It’s been 15 years since Hurricane Ivan changed the landscape of northwest Florida. Back in 2004, Tom Ninestine was the Metro Editor of the Pensacola News Journal. Today, Tom is the Managing Editor here at WUWF. He recently sat down with a couple of colleagues who were working with him at the PNJ when the storm hit. This is part one of their conversation.
Tom Ninestine: Once Hurricane Ivan blew through the Panhandle the staff the News Journal felt it was important to bring people as many images as possible. That meant finding ways to travel with damage to roads and bridges. Katie King was a photographer at the paper.
Katie King: Ivan was so widespread that we were having major difficulty trying to get around anywhere with power lines down, trees down — everything all the all the lights were off.
See more images on the Pensacola News Journal website.
So we had to have a lot of police escorts to get around. The day after the storm, I went out with the sheriff's deputies we went to grand Lagoon first and we kept going to Perdido Key to check on Perdido Key we finally get over the bridge to Perdido — they hadn't declared it structurally sound — but we did it anyway. And we get over the bridge and turn the curb and the road was gone it was just sand. And there was just this one guy the island had pretty much vacated completely but there is this one man that was just walking where 98 should have been down what used to be the road which is now six feet of sand. It looked like a scene out of Mad Max.
There was just one guy walking on it just miles of sand so you can see and condos in the back half a mile away you know. We finally get up to him I'm like ‘What are you doing, sir?’ And he is like ‘I've been walking for miles.’ He had stayed in a condo, which he was not supposed to have done, he had stayed in a condo throughout the hurricane he didn't evacuate like you should have and he said that the condo actually held to the point where he survived but it had been gutted. I just looked at him like did you need to get in the car with us what will get you to the nearest shelter. And we figured out very quickly after the storm that in order to get the most news out to a widespread area and let people know how their area in the neighborhoods were doing we needed to do it by air because we could we just simply could not drive.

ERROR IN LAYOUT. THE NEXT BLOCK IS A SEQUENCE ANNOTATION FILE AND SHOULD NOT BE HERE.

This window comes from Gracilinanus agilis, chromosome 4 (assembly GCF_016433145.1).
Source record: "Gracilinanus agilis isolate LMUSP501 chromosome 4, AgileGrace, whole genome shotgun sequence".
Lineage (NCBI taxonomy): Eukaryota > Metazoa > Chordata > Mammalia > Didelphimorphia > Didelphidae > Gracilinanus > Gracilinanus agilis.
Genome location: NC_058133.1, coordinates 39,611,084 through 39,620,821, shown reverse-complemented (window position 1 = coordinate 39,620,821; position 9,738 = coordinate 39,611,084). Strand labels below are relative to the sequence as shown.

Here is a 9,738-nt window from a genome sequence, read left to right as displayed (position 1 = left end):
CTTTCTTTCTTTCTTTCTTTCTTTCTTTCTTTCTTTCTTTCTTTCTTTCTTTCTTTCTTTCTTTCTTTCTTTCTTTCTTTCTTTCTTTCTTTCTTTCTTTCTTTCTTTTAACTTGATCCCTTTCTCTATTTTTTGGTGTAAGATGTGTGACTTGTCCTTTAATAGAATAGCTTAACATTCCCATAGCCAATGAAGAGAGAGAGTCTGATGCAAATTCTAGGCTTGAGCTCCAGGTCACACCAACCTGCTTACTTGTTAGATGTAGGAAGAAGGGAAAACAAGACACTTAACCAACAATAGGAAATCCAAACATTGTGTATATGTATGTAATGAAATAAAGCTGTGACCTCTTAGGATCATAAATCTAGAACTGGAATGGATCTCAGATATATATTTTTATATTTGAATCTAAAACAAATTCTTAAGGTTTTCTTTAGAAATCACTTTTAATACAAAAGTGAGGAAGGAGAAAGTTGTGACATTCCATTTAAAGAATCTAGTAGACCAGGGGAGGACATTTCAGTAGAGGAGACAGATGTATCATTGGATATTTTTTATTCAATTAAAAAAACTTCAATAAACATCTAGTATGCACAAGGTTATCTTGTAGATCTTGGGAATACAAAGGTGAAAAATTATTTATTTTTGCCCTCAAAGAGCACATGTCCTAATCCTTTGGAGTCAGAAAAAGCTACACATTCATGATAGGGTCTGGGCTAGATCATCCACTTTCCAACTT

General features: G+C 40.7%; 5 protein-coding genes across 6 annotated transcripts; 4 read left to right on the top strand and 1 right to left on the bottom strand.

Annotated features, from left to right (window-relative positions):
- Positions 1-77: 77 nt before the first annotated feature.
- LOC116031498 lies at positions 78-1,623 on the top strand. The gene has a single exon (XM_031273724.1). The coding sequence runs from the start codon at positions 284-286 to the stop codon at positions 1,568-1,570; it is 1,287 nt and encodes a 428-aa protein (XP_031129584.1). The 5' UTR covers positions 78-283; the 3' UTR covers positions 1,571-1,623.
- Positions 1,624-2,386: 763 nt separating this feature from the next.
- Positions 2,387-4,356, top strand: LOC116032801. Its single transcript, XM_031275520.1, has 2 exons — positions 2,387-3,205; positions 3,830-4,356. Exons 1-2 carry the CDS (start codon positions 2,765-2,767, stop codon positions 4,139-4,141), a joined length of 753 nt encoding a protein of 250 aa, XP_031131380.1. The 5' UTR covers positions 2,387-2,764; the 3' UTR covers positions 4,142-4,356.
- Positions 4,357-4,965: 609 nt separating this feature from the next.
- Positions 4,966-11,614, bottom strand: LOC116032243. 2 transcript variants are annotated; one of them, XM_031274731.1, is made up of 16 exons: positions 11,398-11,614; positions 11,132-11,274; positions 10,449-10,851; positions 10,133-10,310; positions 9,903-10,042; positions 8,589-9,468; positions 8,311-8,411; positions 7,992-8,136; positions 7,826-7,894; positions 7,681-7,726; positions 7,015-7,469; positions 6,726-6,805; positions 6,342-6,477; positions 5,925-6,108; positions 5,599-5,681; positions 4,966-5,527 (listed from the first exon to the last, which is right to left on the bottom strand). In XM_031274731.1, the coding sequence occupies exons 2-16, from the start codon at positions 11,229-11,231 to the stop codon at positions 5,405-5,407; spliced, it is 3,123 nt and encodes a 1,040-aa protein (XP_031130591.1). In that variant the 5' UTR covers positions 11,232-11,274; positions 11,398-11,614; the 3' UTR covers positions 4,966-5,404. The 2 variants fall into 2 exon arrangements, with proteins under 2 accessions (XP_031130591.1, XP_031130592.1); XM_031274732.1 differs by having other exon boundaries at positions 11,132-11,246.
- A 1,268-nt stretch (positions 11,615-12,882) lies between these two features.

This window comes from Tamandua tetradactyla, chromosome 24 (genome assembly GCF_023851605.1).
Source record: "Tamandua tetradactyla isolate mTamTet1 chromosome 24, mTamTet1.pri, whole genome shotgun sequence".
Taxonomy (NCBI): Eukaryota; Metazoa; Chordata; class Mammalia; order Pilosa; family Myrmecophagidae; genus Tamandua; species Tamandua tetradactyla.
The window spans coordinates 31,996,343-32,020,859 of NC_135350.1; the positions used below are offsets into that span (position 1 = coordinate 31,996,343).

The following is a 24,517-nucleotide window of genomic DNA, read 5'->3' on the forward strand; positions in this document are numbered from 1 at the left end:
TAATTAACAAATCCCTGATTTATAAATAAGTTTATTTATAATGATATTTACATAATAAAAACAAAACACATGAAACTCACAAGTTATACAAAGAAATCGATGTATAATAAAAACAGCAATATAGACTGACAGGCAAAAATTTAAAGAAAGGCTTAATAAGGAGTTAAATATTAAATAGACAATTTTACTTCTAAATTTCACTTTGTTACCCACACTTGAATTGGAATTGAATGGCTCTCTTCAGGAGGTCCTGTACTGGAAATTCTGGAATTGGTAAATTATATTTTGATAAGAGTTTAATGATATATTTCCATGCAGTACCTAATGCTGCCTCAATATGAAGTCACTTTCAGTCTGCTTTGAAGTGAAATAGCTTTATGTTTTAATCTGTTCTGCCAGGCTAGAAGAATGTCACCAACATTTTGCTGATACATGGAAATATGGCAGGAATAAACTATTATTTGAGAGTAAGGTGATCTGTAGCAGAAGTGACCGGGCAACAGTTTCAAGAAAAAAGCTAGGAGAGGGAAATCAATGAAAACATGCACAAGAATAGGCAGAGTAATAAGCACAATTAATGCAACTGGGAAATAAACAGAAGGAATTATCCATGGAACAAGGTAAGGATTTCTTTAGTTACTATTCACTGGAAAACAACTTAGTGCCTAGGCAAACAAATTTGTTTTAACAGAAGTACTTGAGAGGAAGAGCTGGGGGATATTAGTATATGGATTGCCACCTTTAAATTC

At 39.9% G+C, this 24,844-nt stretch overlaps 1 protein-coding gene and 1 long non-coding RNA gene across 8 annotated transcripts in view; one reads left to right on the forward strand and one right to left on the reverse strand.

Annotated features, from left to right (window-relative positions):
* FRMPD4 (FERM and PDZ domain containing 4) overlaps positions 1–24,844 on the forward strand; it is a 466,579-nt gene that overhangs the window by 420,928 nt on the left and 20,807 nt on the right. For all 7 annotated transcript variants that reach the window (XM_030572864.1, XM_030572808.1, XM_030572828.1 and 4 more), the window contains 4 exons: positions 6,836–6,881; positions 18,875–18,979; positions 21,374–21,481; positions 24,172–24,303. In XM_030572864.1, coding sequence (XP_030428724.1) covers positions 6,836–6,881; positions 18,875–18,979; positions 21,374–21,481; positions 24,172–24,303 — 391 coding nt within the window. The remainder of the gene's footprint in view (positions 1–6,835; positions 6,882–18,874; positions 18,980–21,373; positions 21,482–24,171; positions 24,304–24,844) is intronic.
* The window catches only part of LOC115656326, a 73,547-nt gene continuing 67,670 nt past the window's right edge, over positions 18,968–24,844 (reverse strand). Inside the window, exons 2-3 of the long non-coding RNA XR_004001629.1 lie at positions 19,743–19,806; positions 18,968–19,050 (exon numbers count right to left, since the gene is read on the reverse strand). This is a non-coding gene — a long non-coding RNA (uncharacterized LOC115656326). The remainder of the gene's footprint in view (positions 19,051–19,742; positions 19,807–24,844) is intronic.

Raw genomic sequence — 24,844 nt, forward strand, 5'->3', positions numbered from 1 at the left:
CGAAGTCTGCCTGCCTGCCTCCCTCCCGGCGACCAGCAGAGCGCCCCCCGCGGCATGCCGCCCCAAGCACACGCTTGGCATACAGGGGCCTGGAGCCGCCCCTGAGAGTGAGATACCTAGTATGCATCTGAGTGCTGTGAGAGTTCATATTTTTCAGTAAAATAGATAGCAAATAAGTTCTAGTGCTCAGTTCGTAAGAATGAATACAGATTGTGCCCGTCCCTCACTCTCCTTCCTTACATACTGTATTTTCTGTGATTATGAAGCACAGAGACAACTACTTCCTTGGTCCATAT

Tom Ninestine: So the News Journal staff work for law enforcement and officials at the airport and by the second day after the storm Katie was in the air documenting the damage.
Katie King: I think I was in the air probably for three straight weeks in a row every single day shooting specific neighborhoods. The neighborhoods touching the water first just so that people that had fled the area and were trying to get information about how their houses did, and how their home survived tell their neighbors were could see through pictures how their area looked.
Tom Ninestine: Do you remember your first trip up in the air?
Katie King: Yes. It was all waterbound so we looked at Pensacola Beach for the first time Perdido Key for the first time. Grand Lagoon was one I really remember, it was just gone I hadn't really paid that much attention to Grand Lagoon until after Ivan. I didn't really know that much about it but they were really nice homes that were absolutely gone the only thing left was foundations. I saw a car that was in a pool, I saw the homes that were directly touching the bayou were mostly just disappeared.
Tom Ninestine: One of the most famous images from the days after the storm is a picture of a tractor trailer hanging off the Interstate 10 Bridge. The driver of the truck is considered the first known fatality due to Ivan in the region. Katie says that looking at the bridge from the air was a striking site.
Katie King: The bridge look like dominoes had fallen over. They had shifted the bridge back and forth that sections of the bridge, that were intact, were scattered like dominoes and then there were whole sections that just had fallen into the bay.
Tom Ninestine: So as not only airplanes did you open helicopters yes at times.
Katie King: The airplane that I went up the most in was a little Piper cub, very small biplane. It only requires about 65 miles an hour to get off the ground so you don't you could go pretty slow and we can hover quite a bit in that plane. We had several photographers going up the same time, covering different sections so we could get as much coverage as we could quickly. We had a check-off list every morning on which ones we have not done yet and how much fuel Skip has in his plane, how many if he thinks we can check off each box. We were literally trying to make sure every neighborhood got covered so that we can get it up online as quickly as we could.
Tom Ninestine: You could still see hundreds of pictures from the days and weeks after Ivan on the News Journal website. You can listen to some of the radio coverage from before and after Ivan on our website wuwf.org.